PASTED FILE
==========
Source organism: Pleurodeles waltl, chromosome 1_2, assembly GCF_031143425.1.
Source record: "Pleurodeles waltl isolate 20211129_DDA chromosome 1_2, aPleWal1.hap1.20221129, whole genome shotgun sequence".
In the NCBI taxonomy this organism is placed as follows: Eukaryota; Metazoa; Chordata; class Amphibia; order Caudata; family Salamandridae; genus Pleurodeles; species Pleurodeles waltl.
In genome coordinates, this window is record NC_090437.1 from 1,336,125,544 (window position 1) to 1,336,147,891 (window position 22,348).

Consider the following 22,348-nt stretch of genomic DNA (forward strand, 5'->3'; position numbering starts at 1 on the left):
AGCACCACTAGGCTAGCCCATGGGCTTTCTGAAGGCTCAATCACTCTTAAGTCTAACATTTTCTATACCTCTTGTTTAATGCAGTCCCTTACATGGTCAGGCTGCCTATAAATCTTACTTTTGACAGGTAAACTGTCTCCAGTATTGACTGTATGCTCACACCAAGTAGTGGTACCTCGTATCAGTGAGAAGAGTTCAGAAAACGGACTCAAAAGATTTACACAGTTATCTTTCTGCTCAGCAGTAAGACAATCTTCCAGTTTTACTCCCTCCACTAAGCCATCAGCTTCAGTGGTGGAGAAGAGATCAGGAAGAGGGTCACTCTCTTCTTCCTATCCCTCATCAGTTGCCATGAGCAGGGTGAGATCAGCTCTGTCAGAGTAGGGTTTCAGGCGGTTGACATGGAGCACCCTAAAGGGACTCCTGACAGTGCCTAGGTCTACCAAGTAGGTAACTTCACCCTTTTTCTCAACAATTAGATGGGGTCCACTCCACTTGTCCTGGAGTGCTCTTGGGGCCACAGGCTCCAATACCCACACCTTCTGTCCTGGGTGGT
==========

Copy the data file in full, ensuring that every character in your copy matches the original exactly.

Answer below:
Source organism: Pleurodeles waltl, chromosome 1_2, assembly GCF_031143425.1.
Source record: "Pleurodeles waltl isolate 20211129_DDA chromosome 1_2, aPleWal1.hap1.20221129, whole genome shotgun sequence".
In the NCBI taxonomy this organism is placed as follows: Eukaryota; Metazoa; Chordata; class Amphibia; order Caudata; family Salamandridae; genus Pleurodeles; species Pleurodeles waltl.
In genome coordinates, this window is record NC_090437.1 from 1,336,125,544 (window position 1) to 1,336,147,891 (window position 22,348).

Consider the following 22,348-nt stretch of genomic DNA (forward strand, 5'->3'; position numbering starts at 1 on the left):
AGCACCACTAGGCTAGCCCATGGGCTTTCTGAAGGCTCAATCACTCTTAAGTCTAACATTTTCTATACCTCTTGTTTAATGCAGTCCCTTACATGGTCAGGCTGCCTATAAATCTTACTTTTGACAGGTAAACTGTCTCCAGTATTGACTGTATGCTCACACCAAGTAGTGGTACCTCGTATCAGTGAGAAGAGTTCAGAAAACGGACTCAAAAGATTTACACAGTTATCTTTCTGCTCAGCAGTAAGACAATCTTCCAGTTTTACTCCCTCCACTAAGCCATCAGCTTCAGTGGTGGAGAAGAGATCAGGAAGAGGGTCACTCTCTTCTTCCTATCCCTCATCAGTTGCCATGAGCAGGGTGAGATCAGCTCTGTCAGAGTAGGGTTTCAGGCGGTTGACATGGAGCACCCTAAAGGGACTCCTGACAGTGCCTAGGTCTACCAAGTAGGTAACTTCACCCTTTTTCTCAACAATTAGATGGGGTCCACTCCACTTGTCCTGGAGTGCTCTTGGGGCCACAGGCTCCAATACCCACACCTTCTGTCCTGGGTGGT